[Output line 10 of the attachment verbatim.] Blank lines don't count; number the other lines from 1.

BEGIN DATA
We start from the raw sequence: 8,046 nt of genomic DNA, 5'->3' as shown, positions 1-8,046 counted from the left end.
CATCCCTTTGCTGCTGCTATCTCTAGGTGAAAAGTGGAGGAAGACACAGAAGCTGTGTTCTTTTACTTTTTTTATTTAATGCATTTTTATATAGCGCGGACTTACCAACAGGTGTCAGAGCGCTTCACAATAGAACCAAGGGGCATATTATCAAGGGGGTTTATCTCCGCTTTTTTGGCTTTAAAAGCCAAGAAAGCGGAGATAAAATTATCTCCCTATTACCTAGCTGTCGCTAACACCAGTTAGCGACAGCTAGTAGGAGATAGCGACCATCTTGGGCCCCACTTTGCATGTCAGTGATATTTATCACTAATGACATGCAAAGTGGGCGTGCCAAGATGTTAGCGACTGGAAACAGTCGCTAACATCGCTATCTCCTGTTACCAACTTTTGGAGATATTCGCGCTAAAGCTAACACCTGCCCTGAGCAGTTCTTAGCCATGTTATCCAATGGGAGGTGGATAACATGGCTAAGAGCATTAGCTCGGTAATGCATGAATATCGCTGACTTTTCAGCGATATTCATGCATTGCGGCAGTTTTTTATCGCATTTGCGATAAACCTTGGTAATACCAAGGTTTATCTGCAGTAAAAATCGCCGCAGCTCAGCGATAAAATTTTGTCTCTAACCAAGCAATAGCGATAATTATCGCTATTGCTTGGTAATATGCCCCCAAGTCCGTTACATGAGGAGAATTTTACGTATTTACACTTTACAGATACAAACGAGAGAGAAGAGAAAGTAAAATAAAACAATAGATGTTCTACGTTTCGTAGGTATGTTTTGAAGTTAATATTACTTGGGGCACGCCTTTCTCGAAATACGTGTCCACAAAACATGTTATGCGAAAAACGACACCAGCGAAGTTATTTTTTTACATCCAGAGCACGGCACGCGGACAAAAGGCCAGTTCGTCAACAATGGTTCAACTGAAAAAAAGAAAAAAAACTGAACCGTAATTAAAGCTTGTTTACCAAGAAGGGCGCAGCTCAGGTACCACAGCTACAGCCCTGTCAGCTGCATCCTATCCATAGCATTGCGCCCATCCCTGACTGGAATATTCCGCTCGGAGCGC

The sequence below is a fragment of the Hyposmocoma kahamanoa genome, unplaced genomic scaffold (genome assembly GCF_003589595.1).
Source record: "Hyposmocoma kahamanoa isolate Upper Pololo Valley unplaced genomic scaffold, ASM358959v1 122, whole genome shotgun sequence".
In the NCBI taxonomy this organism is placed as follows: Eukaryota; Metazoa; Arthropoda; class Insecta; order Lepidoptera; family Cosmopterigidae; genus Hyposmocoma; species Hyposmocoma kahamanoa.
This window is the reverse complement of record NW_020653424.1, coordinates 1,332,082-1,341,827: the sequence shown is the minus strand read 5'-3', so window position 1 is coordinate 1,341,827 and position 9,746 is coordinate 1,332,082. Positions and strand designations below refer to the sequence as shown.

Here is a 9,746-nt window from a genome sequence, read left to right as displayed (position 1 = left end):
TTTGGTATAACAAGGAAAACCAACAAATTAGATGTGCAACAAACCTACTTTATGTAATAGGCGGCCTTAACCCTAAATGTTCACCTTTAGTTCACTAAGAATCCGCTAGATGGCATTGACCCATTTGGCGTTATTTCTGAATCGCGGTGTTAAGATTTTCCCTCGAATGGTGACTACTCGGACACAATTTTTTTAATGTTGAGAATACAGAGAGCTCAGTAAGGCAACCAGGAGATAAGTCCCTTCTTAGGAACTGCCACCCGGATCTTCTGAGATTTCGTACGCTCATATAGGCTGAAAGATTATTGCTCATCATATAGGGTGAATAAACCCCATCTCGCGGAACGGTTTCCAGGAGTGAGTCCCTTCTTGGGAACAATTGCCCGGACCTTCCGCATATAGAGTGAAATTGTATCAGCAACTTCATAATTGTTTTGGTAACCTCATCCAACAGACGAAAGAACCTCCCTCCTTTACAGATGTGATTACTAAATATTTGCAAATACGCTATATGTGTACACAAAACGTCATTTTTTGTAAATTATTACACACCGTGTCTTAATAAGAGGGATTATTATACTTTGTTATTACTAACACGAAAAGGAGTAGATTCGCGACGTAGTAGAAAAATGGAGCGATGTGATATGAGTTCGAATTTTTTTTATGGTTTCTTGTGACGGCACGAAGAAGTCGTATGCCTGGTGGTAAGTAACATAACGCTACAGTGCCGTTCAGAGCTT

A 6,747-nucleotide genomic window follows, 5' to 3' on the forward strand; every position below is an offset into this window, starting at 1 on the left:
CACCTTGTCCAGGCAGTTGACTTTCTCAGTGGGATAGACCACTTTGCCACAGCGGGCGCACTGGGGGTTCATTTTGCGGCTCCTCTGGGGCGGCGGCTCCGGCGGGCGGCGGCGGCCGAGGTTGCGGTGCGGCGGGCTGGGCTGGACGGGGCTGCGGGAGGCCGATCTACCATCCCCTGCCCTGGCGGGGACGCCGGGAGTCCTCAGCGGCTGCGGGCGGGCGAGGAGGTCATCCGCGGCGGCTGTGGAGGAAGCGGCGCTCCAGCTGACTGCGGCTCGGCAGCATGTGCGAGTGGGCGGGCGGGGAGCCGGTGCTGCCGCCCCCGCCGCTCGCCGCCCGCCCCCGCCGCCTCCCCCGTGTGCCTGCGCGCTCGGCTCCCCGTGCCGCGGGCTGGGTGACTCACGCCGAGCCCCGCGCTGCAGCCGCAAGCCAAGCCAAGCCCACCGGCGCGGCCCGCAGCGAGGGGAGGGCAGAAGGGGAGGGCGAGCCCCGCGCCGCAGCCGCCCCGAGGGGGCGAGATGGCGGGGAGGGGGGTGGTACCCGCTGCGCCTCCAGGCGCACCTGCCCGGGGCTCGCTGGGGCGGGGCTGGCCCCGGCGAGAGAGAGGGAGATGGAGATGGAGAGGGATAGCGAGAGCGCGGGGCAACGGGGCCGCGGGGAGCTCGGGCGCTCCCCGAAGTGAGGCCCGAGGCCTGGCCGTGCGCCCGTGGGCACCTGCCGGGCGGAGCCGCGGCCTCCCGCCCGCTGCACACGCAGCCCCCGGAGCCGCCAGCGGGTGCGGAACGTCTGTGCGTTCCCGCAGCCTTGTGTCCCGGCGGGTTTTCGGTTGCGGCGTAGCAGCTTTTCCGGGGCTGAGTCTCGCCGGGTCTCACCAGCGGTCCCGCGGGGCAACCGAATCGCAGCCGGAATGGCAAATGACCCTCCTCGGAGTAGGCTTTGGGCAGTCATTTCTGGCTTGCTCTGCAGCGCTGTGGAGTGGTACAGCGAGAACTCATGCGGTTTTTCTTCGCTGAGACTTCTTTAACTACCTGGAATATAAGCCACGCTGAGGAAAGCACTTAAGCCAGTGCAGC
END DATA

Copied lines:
CACCTTGTCCAGGCAGTTGACTTTCTCAGTGGGATAGACCACTTTGCCACAGCGGGCGCACTGGGGGTTCATTTTGCGGCTCCTCTGGGGCGGCGGCTCCGGCGGGCGGCGGCGGCCGAGGTTGCGGTGCGGCGGGCTGGGCTGGACGGGGCTGCGGGAGGCCGATCTACCATCCCCTGCCCTGGCGGGGACGCCGGGAGTCCTCAGCGGCTGCGGGCGGGCGAGGAGGTCATCCGCGGCGGCTGTGGAGGAAGCGGCGCTCCAGCTGACTGCGGCTCGGCAGCATGTGCGAGTGGGCGGGCGGGGAGCCGGTGCTGCCGCCCCCGCCGCTCGCCGCCCGCCCCCGCCGCCTCCCCCGTGTGCCTGCGCGCTCGGCTCCCCGTGCCGCGGGCTGGGTGACTCACGCCGAGCCCCGCGCTGCAGCCGCAAGCCAAGCCAAGCCCACCGGCGCGGCCCGCAGCGAGGGGAGGGCAGAAGGGGAGGGCGAGCCCCGCGCCGCAGCCGCCCCGAGGGGGCGAGATGGCGGGGAGGGGGGTGGTACCCGCTGCGCCTCCAGGCGCACCTGCCCGGGGCTCGCTGGGGCGGGGCTGGCCCCGGCGAGAGAGAGGGAGATGGAGATGGAGAGGGATAGCGAGAGCGCGGGGCAACGGGGCCGCGGGGAGCTCGGGCGCTCCCCGAAGTGAGGCCCGAGGCCTGGCCGTGCGCCCGTGGGCACCTGCCGGGCGGAGCCGCGGCCTCCCGCCCGCTGCACACGCAGCCCCCGGAGCCGCCAGCGGGTGCGGAACGTCTGTGCGTTCCCGCAGCCTTGTGTCCCGGCGGGTTTTCGGTTGCGGCGTAGCAGCTTTTCCGGGGCTGAGTCTCGCCGGGTCTCACCAGCGGTCCCGCGGGGCAACCGAATCGCAGCCGGAATGGCAAATGACCCTCCTCGGAGTAGGCTTTGGGCAGTCATTTCTGGCTTGCTCTGCAGCGCTGTGGAGTGGTACAGCGAGAACTCATGCGGTTTTTCTTCGCTGAGACTTCTTTAACTACCTGGAATATAAGCCACGCTGAGGAAAGCACTTAAGCCAGTGCAGC